Key Points in the Guidelines for the Treatment of HIV-Infected Adults and Teenagers

With all of the study and research being done in the field of HIV treatment and prevention more treatment options have become available. This has led to the need for a treatment guideline to be drafted and established as common practice to ensure that all HIV patients undergoing treatment receive the best possible care. Here is a look at some of the key points of the guidelines proposed in the USA in 1997 for the treatment of HIV positive adults and adolescents.

Testing

o All decisions regarding the start or changing of antiretroviral treatment must be guided through the use of testing to monitor the viral load of the patient o This should be supplemented by the CD4+ T cell count and clinical condition of the patient o Testing should take place every three to four months. For more information on hiv insurance, go to http://www.aidslifequote.co.za

Treating an established infection

o All patients with AIDS or symptomatic HIV infection should be given antiretroviral treatment o CD4+ T cell counts lower than 500 or with evidence of more than 10000 copies of HIV RNA according to the bdna test or 20000 copies according to the RT-PCR test should be offered the option of beginning therapy o The decision to treat low viral counts in patients with CD4+ T cell counts rests with the physician o A treatment consisting of two nucleoside reverse transcriptase inhibitors and one protease inhibitor is recommended o The substitution of nevirapine for the protease inhibitor is possible but not optimal o If there is any reason to cease antiretroviral medication then all medication should be stopped. Partial continued administration of the treatment is not recommended due to the possibility of resistant strains emerging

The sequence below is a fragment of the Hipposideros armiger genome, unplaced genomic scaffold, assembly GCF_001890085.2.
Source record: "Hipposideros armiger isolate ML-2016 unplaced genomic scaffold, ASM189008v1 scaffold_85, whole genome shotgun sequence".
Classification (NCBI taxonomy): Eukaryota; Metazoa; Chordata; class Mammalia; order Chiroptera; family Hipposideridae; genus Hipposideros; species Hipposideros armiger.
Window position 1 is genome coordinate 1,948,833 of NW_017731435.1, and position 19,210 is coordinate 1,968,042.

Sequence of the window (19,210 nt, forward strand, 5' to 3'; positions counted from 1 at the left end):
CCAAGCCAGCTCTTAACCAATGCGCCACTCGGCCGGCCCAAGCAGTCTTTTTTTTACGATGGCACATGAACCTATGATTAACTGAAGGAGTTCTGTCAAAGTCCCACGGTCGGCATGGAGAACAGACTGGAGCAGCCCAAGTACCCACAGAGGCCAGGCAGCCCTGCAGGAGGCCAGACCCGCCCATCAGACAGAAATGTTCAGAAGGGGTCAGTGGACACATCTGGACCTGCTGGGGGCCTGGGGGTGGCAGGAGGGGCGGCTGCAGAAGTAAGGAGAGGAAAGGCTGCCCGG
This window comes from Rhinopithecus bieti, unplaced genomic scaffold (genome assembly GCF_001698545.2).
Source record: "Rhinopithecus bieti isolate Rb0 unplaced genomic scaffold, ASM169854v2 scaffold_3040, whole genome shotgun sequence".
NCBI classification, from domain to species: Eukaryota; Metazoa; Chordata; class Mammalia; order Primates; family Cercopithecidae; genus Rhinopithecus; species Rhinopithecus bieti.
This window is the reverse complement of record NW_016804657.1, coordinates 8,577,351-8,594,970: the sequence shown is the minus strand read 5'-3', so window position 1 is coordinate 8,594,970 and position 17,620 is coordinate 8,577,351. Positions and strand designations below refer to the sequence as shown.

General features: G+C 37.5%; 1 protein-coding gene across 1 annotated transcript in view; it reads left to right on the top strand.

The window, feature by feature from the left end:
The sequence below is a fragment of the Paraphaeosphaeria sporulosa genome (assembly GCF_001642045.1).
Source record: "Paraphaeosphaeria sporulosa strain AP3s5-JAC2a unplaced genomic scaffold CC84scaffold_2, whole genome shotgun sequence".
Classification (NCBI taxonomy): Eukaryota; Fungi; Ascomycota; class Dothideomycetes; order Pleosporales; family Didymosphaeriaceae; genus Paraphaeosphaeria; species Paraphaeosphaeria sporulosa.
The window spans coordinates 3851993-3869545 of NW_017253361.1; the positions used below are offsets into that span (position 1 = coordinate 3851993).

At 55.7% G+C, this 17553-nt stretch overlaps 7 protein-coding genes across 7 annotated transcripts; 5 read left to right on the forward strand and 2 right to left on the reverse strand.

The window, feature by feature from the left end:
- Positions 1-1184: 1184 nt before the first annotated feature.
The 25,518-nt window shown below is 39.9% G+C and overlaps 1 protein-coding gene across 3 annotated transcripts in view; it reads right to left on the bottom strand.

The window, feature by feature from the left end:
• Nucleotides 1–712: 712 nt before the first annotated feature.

Considerations for changing the treatment

o It must be established whether the therapy is to be discontinued due to drug failure or as a result of drug toxicity o Alternative drug substitution is recommended in the case of drug toxicity o At least two medications must be changed in the case of drug failure o Treatment should only be changed with full patient consent o The criteria for changing treatment methods must be met before any change is initiated

Treatment of an acute infection

o HIV infection is always treated as a suspect in any patient which presents with a number of the symptoms of HIV infection, which are similar to the flu o Antiretroviral treatment should only be administered to those patients with HIV infection o Aggressive treatment is recommended for maximum effect o All medications should be started simultaneously o Treatment should be continued indefinitely

It is apparent that these guidelines should be sufficient to bring about some level of conformity to the treatment procedures for HIV positive patients. The establishment of guidelines such as these will undoubtedly increase the level of care given to such patients and is recommended for all countries with any level of HIV infection. This may be problematic for developing countries, but governments worldwide should still make an effort to put guidelines such as these in place.

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